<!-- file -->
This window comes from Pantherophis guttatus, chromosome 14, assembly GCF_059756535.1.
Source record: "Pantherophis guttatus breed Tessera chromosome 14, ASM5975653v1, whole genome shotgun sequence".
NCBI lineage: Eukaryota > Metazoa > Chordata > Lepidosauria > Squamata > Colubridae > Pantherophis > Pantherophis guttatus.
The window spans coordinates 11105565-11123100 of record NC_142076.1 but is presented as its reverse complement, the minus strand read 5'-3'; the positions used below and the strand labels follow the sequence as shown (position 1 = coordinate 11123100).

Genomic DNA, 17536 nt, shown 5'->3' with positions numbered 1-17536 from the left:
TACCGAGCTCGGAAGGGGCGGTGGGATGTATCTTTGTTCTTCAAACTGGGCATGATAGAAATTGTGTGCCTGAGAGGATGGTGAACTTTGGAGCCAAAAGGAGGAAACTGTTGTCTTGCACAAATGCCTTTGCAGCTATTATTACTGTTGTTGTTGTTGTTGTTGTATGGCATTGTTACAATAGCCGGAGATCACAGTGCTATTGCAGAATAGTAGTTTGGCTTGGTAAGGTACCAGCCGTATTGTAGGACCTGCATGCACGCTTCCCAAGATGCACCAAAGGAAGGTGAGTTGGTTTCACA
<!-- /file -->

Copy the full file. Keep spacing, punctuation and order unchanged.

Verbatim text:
This window comes from Pantherophis guttatus, chromosome 14, assembly GCF_059756535.1.
Source record: "Pantherophis guttatus breed Tessera chromosome 14, ASM5975653v1, whole genome shotgun sequence".
NCBI lineage: Eukaryota > Metazoa > Chordata > Lepidosauria > Squamata > Colubridae > Pantherophis > Pantherophis guttatus.
The window spans coordinates 11105565-11123100 of record NC_142076.1 but is presented as its reverse complement, the minus strand read 5'-3'; the positions used below and the strand labels follow the sequence as shown (position 1 = coordinate 11123100).

Genomic DNA, 17536 nt, shown 5'->3' with positions numbered 1-17536 from the left:
TACCGAGCTCGGAAGGGGCGGTGGGATGTATCTTTGTTCTTCAAACTGGGCATGATAGAAATTGTGTGCCTGAGAGGATGGTGAACTTTGGAGCCAAAAGGAGGAAACTGTTGTCTTGCACAAATGCCTTTGCAGCTATTATTACTGTTGTTGTTGTTGTTGTTGTATGGCATTGTTACAATAGCCGGAGATCACAGTGCTATTGCAGAATAGTAGTTTGGCTTGGTAAGGTACCAGCCGTATTGTAGGACCTGCATGCACGCTTCCCAAGATGCACCAAAGGAAGGTGAGTTGGTTTCACA